From In Person to Online: What We Learned from Our First Virtual Event

May 5, 2020 | Texas

just couldn’t hear that awful word one. more. time. The c-word.


Not ‘COVID-19’, though that term has become like a curse word to me.

No, my 2020-inspired C-word is ‘cancelled.’

It was the label plastered across nearly every event from early spring into mid summer, and the thought of the CDF-Texas 20th Anniversary Celebration being branded with it as well made my stomach churn. Our planning team had worked too hard and our Beat the Odds honorees had overcome too much to just throw in the towel and give up.

What to Do?

Our other options were slim: postpone until Fall and share a Thursday night with every other spring gala/wedding/ceremony of any kind OR … or … do a virtual event? Um, I barely know how to operate Microsoft Word. Where would we even start?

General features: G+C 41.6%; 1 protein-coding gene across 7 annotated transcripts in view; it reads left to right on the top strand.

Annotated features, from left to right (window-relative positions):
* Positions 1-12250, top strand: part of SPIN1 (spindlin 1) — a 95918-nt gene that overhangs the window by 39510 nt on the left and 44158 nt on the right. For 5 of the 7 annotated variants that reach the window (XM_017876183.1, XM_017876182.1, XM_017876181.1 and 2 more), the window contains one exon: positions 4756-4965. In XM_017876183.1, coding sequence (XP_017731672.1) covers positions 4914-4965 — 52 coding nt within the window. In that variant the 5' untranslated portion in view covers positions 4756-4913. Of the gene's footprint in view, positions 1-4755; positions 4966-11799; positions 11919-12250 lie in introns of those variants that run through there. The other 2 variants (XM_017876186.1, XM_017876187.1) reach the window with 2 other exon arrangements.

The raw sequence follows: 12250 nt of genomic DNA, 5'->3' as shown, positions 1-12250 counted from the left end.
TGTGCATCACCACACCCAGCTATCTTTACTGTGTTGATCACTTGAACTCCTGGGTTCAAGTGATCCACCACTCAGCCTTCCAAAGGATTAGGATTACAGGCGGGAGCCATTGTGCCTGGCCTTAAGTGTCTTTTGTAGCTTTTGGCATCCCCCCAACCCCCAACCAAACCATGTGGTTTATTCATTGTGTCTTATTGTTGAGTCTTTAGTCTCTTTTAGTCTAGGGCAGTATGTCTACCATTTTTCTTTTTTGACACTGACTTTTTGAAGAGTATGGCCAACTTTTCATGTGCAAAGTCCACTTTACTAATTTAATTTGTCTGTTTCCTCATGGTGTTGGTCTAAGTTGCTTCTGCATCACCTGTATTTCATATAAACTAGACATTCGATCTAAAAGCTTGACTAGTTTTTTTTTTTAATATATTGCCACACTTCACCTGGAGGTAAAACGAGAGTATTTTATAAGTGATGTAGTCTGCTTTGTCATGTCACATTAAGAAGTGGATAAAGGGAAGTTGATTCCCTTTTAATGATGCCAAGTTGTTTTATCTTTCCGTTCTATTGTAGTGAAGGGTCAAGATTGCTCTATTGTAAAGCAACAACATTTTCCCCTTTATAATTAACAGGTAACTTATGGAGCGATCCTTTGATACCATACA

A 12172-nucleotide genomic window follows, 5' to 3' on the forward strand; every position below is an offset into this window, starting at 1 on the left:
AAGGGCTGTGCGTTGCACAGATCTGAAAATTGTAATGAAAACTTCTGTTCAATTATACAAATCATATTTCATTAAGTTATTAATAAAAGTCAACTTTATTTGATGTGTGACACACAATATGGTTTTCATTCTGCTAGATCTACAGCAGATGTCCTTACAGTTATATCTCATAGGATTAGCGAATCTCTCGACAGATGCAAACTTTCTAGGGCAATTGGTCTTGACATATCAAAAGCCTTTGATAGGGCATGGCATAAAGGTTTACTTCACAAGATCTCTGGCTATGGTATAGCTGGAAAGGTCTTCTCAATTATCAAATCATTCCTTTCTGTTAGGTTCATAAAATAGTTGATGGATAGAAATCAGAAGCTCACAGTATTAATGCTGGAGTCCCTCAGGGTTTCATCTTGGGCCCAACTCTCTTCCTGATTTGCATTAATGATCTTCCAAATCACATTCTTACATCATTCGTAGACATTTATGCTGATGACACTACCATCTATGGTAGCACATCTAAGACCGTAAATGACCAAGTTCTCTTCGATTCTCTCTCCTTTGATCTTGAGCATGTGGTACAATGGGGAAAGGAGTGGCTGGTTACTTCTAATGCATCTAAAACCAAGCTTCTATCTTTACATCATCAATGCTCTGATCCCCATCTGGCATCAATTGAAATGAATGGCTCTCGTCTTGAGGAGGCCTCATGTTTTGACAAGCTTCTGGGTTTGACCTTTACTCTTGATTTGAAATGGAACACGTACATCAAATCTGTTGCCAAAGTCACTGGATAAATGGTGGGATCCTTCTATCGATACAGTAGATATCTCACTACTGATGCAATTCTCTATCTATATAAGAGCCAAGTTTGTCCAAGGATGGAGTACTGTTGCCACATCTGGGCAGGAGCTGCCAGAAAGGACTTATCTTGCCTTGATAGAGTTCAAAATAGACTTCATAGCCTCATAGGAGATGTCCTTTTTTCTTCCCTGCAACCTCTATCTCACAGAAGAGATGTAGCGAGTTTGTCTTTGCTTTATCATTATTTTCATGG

But with the support of our event-planning experts and the adept skill and can-do attitude of a videographer-turned-technical director, we decided to take the plunge into the Zoom Webinar world. And boy am I glad we did!

The result was a Zoomfest like never before. The roughly 50-minute live event was a sincere attempt to honor 20 years of advocacy and action for Texas children and to recognize the inspirational accomplishments of our Beat the Odds honorees, and it was met with encouragement and positivity and grace. Even the few awkward transitions or Internet glitches were almost endearing as we tried our best to present something from the heart. You can see for yourself here.

What We Learned

Taking on this format change was difficult, but entirely worth it. We also learned a great deal about how to do virtual events. The fantastic ready-for-anything videographer I mentioned was Rolando Guajardo of Constell Media. (If I could clone him, I would.) This was his first rodeo when it comes to virtual events, and he really stepped up to the challenge. He wrote up a great synopsis of what we learned from a technical standpoint in this blog post.

Here are my key takeaways:

  • You can’t run/write a virtual event the same way you would a live event.